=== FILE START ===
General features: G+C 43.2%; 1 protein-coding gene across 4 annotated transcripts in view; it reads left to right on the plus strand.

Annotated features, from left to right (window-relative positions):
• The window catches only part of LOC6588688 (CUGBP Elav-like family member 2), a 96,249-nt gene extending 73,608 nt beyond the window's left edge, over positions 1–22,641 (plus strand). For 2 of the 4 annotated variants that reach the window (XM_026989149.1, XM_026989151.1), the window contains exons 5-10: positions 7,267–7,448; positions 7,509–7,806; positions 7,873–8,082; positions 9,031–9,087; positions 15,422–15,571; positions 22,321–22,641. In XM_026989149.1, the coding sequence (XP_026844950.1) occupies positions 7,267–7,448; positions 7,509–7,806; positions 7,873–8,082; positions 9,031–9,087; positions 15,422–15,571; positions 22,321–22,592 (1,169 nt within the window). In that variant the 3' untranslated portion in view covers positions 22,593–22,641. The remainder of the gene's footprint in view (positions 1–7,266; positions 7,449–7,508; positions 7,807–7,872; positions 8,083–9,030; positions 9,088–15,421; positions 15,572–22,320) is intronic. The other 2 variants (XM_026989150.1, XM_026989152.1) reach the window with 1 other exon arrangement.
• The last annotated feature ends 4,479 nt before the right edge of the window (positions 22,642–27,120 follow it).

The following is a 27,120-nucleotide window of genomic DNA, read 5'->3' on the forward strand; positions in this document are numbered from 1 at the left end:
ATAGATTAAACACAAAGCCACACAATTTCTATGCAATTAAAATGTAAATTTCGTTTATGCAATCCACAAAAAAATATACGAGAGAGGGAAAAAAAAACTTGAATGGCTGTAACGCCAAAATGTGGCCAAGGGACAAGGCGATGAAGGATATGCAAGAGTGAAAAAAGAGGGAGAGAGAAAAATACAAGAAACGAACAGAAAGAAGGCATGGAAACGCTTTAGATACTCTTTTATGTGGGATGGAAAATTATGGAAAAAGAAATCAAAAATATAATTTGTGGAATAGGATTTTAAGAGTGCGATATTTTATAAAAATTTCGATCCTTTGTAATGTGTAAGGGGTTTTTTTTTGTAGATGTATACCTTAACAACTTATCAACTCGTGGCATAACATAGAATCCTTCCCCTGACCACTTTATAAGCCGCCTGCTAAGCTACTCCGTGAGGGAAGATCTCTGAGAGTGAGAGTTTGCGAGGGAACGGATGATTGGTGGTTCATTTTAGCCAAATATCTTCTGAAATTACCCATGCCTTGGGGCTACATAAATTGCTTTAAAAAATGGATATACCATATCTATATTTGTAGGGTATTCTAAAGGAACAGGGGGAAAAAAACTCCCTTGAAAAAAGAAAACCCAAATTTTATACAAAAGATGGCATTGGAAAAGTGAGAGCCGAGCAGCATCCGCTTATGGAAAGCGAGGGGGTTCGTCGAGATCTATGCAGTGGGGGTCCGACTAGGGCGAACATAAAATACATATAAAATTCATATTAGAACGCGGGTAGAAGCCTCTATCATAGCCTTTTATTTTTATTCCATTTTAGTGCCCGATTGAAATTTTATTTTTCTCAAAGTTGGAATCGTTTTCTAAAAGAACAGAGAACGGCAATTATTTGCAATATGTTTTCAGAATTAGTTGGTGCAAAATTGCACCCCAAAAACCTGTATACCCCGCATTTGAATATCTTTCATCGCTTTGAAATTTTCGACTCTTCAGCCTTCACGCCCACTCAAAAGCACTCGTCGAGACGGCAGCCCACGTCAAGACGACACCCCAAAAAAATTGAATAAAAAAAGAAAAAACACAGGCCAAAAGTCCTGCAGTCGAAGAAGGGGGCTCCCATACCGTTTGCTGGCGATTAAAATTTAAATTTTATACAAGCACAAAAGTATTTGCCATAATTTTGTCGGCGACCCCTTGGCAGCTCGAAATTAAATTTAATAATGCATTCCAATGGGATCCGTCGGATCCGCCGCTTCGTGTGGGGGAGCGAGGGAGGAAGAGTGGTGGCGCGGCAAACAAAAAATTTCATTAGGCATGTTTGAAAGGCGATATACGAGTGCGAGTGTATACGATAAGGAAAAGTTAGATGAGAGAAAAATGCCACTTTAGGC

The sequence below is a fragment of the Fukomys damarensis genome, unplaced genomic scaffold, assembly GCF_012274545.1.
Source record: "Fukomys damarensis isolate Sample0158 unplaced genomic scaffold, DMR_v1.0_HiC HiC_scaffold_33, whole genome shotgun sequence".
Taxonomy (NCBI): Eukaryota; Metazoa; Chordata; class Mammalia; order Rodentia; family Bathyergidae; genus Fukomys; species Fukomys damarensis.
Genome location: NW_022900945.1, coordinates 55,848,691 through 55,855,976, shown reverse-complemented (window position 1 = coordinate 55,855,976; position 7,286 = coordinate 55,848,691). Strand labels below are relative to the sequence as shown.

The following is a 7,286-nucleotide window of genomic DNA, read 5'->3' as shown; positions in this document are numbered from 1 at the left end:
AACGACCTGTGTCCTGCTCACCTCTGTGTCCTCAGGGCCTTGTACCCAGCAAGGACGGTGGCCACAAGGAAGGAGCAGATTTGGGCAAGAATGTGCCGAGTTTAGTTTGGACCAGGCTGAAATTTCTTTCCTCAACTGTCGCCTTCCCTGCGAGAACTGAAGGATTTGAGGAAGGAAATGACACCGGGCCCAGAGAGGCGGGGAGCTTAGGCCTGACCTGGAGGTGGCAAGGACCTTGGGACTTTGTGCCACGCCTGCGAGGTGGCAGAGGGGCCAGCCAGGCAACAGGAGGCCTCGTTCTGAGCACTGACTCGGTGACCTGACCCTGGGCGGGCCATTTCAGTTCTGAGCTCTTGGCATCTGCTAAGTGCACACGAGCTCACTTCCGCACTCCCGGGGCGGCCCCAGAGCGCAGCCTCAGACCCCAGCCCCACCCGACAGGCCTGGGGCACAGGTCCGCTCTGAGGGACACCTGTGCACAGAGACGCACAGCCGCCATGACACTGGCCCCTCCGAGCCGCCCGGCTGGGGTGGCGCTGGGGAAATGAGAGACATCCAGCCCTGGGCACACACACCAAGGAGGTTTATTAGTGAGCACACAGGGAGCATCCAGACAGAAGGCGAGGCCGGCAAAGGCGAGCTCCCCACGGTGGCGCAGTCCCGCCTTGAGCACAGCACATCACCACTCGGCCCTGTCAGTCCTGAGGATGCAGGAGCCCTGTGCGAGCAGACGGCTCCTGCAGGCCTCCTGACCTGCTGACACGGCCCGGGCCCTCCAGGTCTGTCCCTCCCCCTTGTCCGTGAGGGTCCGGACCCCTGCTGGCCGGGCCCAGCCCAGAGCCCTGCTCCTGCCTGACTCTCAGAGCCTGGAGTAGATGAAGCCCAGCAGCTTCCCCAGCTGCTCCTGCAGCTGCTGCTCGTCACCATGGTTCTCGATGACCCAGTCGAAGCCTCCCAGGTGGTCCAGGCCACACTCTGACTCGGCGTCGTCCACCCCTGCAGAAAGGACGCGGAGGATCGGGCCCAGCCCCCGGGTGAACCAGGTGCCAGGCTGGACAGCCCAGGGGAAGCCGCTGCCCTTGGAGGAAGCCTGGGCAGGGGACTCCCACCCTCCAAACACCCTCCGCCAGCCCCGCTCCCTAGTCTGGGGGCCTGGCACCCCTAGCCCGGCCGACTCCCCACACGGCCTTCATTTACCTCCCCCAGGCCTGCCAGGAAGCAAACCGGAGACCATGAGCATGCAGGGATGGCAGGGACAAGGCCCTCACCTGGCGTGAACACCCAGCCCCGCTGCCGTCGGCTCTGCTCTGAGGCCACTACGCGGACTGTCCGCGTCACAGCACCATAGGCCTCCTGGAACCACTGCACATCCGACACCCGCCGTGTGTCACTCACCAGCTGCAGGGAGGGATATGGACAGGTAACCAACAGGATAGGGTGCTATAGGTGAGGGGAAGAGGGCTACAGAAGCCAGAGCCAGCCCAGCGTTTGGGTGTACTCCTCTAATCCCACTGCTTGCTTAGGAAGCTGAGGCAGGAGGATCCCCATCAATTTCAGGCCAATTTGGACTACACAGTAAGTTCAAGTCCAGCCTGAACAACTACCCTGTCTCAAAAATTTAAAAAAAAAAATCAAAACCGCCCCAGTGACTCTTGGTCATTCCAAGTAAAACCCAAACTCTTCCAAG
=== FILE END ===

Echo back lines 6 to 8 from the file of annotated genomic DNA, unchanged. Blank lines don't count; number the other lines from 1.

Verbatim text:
ATAGATTAAACACAAAGCCACACAATTTCTATGCAATTAAAATGTAAATTTCGTTTATGCAATCCACAAAAAAATATACGAGAGAGGGAAAAAAAAACTTGAATGGCTGTAACGCCAAAATGTGGCCAAGGGACAAGGCGATGAAGGATATGCAAGAGTGAAAAAAGAGGGAGAGAGAAAAATACAAGAAACGAACAGAAAGAAGGCATGGAAACGCTTTAGATACTCTTTTATGTGGGATGGAAAATTATGGAAAAAGAAATCAAAAATATAATTTGTGGAATAGGATTTTAAGAGTGCGATATTTTATAAAAATTTCGATCCTTTGTAATGTGTAAGGGGTTTTTTTTTGTAGATGTATACCTTAACAACTTATCAACTCGTGGCATAACATAGAATCCTTCCCCTGACCACTTTATAAGCCGCCTGCTAAGCTACTCCGTGAGGGAAGATCTCTGAGAGTGAGAGTTTGCGAGGGAACGGATGATTGGTGGTTCATTTTAGCCAAATATCTTCTGAAATTACCCATGCCTTGGGGCTACATAAATTGCTTTAAAAAATGGATATACCATATCTATATTTGTAGGGTATTCTAAAGGAACAGGGGGAAAAAAACTCCCTTGAAAAAAGAAAACCCAAATTTTATACAAAAGATGGCATTGGAAAAGTGAGAGCCGAGCAGCATCCGCTTATGGAAAGCGAGGGGGTTCGTCGAGATCTATGCAGTGGGGGTCCGACTAGGGCGAACATAAAATACATATAAAATTCATATTAGAACGCGGGTAGAAGCCTCTATCATAGCCTTTTATTTTTATTCCATTTTAGTGCCCGATTGAAATTTTATTTTTCTCAAAGTTGGAATCGTTTTCTAAAAGAACAGAGAACGGCAATTATTTGCAATATGTTTTCAGAATTAGTTGGTGCAAAATTGCACCCCAAAAACCTGTATACCCCGCATTTGAATATCTTTCATCGCTTTGAAATTTTCGACTCTTCAGCCTTCACGCCCACTCAAAAGCACTCGTCGAGACGGCAGCCCACGTCAAGACGACACCCCAAAAAAATTGAATAAAAAAAGAAAAAACACAGGCCAAAAGTCCTGCAGTCGAAGAAGGGGGCTCCCATACCGTTTGCTGGCGATTAAAATTTAAATTTTATACAAGCACAAAAGTATTTGCCATAATTTTGTCGGCGACCCCTTGGCAGCTCGAAATTAAATTTAATAATGCATTCCAATGGGATCCGTCGGATCCGCCGCTTCGTGTGGGGGAGCGAGGGAGGAAGAGTGGTGGCGCGGCAAACAAAAAATTTCATTAGGCATGTTTGAAAGGCGATATACGAGTGCGAGTGTATACGATAAGGAAAAGTTAGATGAGAGAAAAATGCCACTTTAGGC

The sequence below is a fragment of the Fukomys damarensis genome, unplaced genomic scaffold, assembly GCF_012274545.1.
Source record: "Fukomys damarensis isolate Sample0158 unplaced genomic scaffold, DMR_v1.0_HiC HiC_scaffold_33, whole genome shotgun sequence".